Anyone out there remember moblogs?
It was a new service in 2003 provided by a company called TextAmerica that allowed you to upload, directly from your camera phone or mobile device, a photo that would be hosted on a website. All your photos would be hosted, one after the other. You could design the landing page yourself, and it could be viewed on desktop browsers. It provided a way for you to digitize and immediate-tize your life for others to see. You even got to have a vanity website address, like myname.textamerica.com.
I was a very early adopter of the technology, so much so that the people running it got me involved in promoting it and improving the service.
I wrote about it on this website a few times.
The first time I wrote about it, it was to introduce the service, along with having some snarky comments about poor photography.
The second time I wrote about it, it was to further promote the service and a contest I was asked to judge in by the TextAmerica people. Around that time, I had one of the more popular “moblogs” (yes it was the CoffeeGeek Moblog) and it was even featured in some tech and design magazines. I was prolific on it, posting moblog photos from trade shows, coffee events, training sessions, barista championships and more. According to TextAmerica, at one point, the CoffeeGeek Moblog was in the top 500 of all their hosted blogs (apparently, there weren’t a lot of celebrities and Kardashians on the platform, so I guess that made sense).
Heady times, 2003. Flickr was brand new. Twitter, Facebook, even Myspace didn’t even exist yet. Digital photography was still in its infancy (though you could get some decent 2 and 4 megapixel cameras then). Smartphones were the Sony Ericsson P800 and that’s about it. But flip phones and bar phones started having cameras, and access to limited internet (including the ability to email).
That was the birth of the mobile blog, or moblog — a kind of “checking in” service that allowed you to take a picture or write a short text on your phone, and send it by email to a web service which would publish it online in a predefined layout and format. Your friends could then see what you were up to at that moment.
TextAmerica’s Moblog had such promise. It basically was Instagram long before Instagram existed. Sadly, it was poorly managed by the owners.
It became very popular, so much so that it cost a fortune to run, and the owners at the time also lived a rather lavish lifestyle with the venture capital money they were able to raise.
They also started claiming “ownership” of all the uploaded photos, sometime around 2005, which really pissed off the huge moblog community. Interest started to wane. To get traffic up again, they eased their “no porn” rules, and people started posting, well, porn. Regular users started to drift away, myself included.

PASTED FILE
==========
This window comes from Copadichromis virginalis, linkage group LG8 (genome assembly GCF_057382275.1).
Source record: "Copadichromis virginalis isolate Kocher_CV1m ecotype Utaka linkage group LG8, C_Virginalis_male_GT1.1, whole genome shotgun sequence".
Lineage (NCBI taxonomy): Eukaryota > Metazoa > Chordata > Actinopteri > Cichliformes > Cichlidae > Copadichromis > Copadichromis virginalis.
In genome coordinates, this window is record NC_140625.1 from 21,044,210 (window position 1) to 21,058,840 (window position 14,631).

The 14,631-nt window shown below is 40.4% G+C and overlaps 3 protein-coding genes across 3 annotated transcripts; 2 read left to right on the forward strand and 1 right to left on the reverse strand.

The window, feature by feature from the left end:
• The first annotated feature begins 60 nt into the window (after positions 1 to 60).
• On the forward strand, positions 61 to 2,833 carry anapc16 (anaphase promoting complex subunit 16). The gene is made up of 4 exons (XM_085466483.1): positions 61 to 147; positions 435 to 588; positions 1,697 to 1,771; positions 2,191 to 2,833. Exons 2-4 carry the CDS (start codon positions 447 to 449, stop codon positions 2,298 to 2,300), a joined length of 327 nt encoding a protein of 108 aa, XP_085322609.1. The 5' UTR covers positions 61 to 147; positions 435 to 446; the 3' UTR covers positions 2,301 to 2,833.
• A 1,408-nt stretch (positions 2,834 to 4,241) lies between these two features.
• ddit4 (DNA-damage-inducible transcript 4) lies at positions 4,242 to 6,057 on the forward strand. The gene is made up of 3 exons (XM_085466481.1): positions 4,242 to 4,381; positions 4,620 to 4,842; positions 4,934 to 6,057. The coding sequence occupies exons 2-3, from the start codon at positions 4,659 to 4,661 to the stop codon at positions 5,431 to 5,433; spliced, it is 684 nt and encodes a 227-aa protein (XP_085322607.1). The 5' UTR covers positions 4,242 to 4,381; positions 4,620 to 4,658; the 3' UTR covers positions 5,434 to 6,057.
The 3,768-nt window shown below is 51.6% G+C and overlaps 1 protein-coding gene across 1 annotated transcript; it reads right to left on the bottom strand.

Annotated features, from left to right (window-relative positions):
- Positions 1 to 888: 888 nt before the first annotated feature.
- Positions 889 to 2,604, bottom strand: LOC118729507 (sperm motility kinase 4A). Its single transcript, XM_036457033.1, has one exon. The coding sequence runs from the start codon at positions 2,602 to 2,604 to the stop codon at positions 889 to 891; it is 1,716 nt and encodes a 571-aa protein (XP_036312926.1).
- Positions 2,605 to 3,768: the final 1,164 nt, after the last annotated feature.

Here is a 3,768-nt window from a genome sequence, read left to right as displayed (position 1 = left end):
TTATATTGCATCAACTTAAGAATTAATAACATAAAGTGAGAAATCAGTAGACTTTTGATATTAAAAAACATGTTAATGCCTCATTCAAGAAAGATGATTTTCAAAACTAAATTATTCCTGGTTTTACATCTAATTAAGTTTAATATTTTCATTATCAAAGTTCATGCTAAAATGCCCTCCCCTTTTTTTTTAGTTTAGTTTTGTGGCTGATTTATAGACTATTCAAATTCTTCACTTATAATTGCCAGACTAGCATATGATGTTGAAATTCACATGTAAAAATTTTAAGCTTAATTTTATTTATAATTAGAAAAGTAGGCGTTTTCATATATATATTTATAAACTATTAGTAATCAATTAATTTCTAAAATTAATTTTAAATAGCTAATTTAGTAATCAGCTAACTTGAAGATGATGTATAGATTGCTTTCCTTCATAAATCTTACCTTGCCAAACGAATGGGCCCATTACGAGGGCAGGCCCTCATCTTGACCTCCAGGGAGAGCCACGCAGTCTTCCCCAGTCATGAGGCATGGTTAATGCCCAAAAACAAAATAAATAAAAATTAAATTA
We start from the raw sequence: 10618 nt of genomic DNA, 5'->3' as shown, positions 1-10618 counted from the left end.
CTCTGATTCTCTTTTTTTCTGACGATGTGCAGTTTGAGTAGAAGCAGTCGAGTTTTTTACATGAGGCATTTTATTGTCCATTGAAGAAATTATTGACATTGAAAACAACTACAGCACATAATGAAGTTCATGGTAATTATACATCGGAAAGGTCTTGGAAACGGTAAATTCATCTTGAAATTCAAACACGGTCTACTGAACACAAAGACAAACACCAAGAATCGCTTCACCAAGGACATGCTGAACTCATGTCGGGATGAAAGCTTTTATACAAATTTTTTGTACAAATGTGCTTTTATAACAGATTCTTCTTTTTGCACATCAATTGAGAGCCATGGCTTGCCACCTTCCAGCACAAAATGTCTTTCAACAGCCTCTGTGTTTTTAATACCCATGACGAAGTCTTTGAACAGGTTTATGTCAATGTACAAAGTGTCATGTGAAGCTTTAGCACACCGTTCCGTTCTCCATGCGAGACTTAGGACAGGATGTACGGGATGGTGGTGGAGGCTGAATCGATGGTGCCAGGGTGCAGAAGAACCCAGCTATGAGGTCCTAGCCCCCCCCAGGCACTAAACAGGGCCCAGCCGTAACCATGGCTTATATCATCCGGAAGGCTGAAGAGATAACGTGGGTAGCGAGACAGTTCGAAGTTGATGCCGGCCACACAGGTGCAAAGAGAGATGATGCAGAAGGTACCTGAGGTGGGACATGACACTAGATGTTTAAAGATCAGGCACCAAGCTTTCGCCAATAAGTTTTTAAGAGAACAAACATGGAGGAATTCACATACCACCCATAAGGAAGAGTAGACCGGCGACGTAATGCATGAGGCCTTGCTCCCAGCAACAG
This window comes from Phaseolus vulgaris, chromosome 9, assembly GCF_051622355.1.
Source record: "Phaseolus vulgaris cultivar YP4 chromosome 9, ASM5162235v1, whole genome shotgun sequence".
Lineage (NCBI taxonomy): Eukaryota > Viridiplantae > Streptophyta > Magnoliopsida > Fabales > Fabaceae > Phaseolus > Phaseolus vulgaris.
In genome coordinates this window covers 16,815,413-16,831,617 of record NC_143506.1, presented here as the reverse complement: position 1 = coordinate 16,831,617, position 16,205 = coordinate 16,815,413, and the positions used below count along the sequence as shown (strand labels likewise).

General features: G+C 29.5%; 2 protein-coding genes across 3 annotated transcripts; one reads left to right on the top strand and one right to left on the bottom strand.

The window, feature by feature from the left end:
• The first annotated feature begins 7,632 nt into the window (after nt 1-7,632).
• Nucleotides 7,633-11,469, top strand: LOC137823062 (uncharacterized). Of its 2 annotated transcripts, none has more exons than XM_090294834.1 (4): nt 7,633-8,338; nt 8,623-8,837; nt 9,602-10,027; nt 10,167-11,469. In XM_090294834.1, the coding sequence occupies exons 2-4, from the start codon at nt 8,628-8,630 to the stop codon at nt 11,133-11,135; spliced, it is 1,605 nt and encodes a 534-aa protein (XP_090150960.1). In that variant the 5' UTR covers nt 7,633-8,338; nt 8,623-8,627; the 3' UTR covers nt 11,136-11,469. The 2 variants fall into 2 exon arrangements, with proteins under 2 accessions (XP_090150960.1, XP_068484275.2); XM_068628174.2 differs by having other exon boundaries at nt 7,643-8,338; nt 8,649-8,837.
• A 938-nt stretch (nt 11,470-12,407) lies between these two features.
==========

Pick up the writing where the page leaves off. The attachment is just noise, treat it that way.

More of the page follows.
By 2006, TextAmerica was going broke, so the owners took a rather harsh stand: they started charging membership fees in July, 2006, and also took the very unpopular step of deleting content uploaded to all the previously free accounts just a few months after.
The service and interest in it tanked, and it devolved into a seriously shitty experience. You just knew the service wouldn’t last long, but there was some last minute drama and craziness between two “vigilante” groups who hated what had become of TextAmerica’s moblog service. One, the TA Mafia, basically ruined the entire site experience for everyone. The other, “The Darkside” started up a digital turf war with TA Mafia. I knew people in both groups. They had a lot of axes to grind.
Moblogs and TextAmerica ceased in December, 2007.
In a way it was replaced by the increasingly popular Blogger service, which had enabled mobile uploads of content for some time (indeed, Blogger hosted millions of “moblogs” in the 2003-2010 era). The thing is, Blogger wore many hats, and mobile blogging or photo blogging was just a minor one.
Then there was Foursquare (another “check in” kind of website cityguide and early mobile app that had additional features beyond photos) which added sharing and community features. Then a little mobile-only app called Burbn came along in 2010.
Burbn was similar to Foursquare, so much so that the owners decided a few months into its life to refocus on its most popular element – uploading mobile photographs. As a “check in” service. 3 years after the demise of Moblogs and TextAmerica, Burbn changed its focus to pretty much exactly what Moblogs were, and rebranded as…
The rest, is history.
Addendum: Just imagine if the TextAmerica Moblog folks were as savvy and forward thinking as Instagram’s creators. Wow. They’d be billionaires now.